Director General, BPE, Mr. Benjamin Dikki, disclosed this Friday in a statement signed by the agency’s spokesman, Mr. Chigbo Anichebe.
The four refineries to be privatised include the Port Harcourt Refining Company Limited (PHRC) I; Port Harcourt Refining Company Limited (PHRC) II; Kaduna Refining & Petrochemical Company Limited (KRPC) and the Warri Refining & Petrochemical Company Limited (WRPC).
The BPE also revealed that President Jonathan had approved the constitution of a “Steering Committee on the privatization process of the refineries that would involve all relevant stakeholder ministries and agencies.”
The Steering Committee, which is chaired by the Minister of Petroleum Resources has 13 members including Minister of Finance, Minister of Power, Minister of Labour, Minister of National Planning, Minister of Mines and Steel Development and Minister of Justice/AGF.
Others include Chairman of the Extractive Sub- Committee of the NCP, Special Adviser to the Vice President on Economy, Group Managing Director of NNPC, Director General of BPE, NNPC’s Group Executive Director (Refineries), MDs of Refineries Scheduled for Privatization and Director (Oil and Gas), BPE who is the Secretary of the committee.
The BPE in the statement said: “The directive we have is to conduct the privatization process transparently, complying with due process and international best practice. We are expected to improve on the high standards set in the power sector transaction, which has received accolades all over the world as being very transparent.”
The BPE said the privatization of the refineries was in line with President Jonathan’s Transformation Agenda and in furtherance of the economic reform programme of the present administration, “which seeks to catalyze and provide an enabling environment for the private sector to be the drivers of economic growth in the country.”
The Steering Committee’s terms of reference would be to, among other things, advise the National Council on Privatisation (NCP) on the best way to privatise the refineries in a manner that would enhance the gains of the privatization programme of the Federal Government; review the diagnostic reports and recommendations of the transaction advisors and make recommendations to the NCP, propose modalities and make recommendations to NCP on labour matters to ensure the successful privatization of the refineries.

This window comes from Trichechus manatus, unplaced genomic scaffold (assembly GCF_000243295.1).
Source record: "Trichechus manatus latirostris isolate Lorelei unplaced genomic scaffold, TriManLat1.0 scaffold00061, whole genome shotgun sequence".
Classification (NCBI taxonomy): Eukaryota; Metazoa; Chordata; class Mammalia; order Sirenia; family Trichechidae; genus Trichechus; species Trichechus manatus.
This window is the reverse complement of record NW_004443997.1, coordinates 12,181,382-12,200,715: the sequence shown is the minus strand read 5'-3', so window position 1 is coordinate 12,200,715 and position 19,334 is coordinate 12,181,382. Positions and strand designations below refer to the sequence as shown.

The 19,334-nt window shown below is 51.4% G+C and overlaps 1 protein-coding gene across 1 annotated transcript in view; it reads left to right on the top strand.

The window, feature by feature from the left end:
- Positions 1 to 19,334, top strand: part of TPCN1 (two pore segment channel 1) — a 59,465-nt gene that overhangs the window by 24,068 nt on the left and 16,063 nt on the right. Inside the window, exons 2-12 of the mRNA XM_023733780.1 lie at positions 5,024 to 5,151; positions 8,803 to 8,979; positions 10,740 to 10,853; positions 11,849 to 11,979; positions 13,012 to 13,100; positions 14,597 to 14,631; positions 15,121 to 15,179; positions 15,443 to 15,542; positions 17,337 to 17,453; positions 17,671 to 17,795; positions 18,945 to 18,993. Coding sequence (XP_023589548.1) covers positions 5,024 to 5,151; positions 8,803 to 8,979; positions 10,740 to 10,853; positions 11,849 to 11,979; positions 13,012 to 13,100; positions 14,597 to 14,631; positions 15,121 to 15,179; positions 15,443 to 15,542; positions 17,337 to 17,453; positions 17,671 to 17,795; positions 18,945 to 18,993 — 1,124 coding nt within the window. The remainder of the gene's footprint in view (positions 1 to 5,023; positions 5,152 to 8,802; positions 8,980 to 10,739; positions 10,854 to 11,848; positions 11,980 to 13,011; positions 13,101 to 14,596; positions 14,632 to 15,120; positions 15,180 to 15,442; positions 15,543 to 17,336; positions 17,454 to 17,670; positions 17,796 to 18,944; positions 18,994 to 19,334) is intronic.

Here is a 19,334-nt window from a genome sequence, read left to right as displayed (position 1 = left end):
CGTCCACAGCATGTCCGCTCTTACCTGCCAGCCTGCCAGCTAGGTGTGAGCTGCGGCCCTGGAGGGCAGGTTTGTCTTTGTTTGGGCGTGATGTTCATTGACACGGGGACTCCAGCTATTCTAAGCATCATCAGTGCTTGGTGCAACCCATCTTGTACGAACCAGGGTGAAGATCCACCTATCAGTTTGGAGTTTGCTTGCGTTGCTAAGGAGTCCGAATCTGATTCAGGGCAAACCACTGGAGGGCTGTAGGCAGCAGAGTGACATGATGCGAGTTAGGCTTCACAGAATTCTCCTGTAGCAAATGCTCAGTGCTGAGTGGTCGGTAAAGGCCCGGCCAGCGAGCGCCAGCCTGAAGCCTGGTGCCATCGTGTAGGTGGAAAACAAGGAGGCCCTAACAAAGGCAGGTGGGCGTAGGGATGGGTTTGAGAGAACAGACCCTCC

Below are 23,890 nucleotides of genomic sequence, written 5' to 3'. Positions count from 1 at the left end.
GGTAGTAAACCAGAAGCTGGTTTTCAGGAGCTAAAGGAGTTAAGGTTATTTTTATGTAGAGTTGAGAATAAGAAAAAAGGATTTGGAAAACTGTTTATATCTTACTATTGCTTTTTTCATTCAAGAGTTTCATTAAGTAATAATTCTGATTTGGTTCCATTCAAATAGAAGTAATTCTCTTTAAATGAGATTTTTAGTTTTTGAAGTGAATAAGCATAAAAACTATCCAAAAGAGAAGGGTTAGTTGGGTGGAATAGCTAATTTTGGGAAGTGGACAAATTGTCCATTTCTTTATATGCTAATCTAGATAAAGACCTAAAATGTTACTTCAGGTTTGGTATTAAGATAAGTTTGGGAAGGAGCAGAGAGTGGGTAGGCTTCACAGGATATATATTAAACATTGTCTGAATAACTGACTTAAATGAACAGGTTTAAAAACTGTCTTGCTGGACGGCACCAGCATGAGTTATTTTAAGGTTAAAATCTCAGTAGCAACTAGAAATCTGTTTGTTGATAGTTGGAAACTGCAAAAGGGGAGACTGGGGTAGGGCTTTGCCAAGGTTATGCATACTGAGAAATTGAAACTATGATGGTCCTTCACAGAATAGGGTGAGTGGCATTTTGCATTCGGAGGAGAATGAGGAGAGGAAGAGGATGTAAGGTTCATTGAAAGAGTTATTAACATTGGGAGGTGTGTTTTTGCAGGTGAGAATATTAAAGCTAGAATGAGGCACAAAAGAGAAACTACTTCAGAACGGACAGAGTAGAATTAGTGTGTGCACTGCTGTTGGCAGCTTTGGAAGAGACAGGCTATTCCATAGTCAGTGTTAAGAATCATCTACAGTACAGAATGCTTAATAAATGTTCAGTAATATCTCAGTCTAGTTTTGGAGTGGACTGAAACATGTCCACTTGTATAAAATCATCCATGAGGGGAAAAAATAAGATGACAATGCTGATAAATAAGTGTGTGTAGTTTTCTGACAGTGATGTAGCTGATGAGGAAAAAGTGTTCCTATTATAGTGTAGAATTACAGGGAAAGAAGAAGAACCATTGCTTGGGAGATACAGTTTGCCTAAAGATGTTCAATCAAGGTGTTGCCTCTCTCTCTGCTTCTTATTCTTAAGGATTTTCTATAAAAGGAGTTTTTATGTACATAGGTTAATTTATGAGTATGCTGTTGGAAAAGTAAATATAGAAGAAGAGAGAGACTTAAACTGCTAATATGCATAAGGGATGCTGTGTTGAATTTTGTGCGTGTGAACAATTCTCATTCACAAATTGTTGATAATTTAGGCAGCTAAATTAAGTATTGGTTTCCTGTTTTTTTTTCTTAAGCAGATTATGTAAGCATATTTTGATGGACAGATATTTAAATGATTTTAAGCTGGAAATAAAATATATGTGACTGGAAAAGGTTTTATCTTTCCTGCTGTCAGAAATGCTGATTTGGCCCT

The Steering Committee is also to “generally oversee the process and make recommendations to NCP for the successful privatization of the refineries and carry out any other ancillary activities relevant to the attainment of the goals of the Federal Government in the reforms and privatization of the nation’s refineries.”
Details of the transaction structure and time table are expected to be announced after the meeting of the Steering Committee.
The four refineries to be privatised have a combined installed refining capacity of 445,000 barrels per day (bpd) and are linked to a comprehensive network of pipelines and depots strategically located throughout the country to supply petroleum products.
The PHRC is made up of two refineries, located at Alesa Eleme near Port Harcourt with a jetty for petroleum product import and export. The jetty is located about 7.5 kilometres away from the refinery complex. The first complex of the refinery with 60,000bpd capacity and tankage facilities were acquired by the Nigerian National Petroleum Corporation (NNPC) from Shell in 1983 while the second complex, a new 150,000bpd export refinery was subsequently built in 1988 and commissioned in 1989 to bring the current combined installed capacity of PHRC to 210,000bpd.
– This Day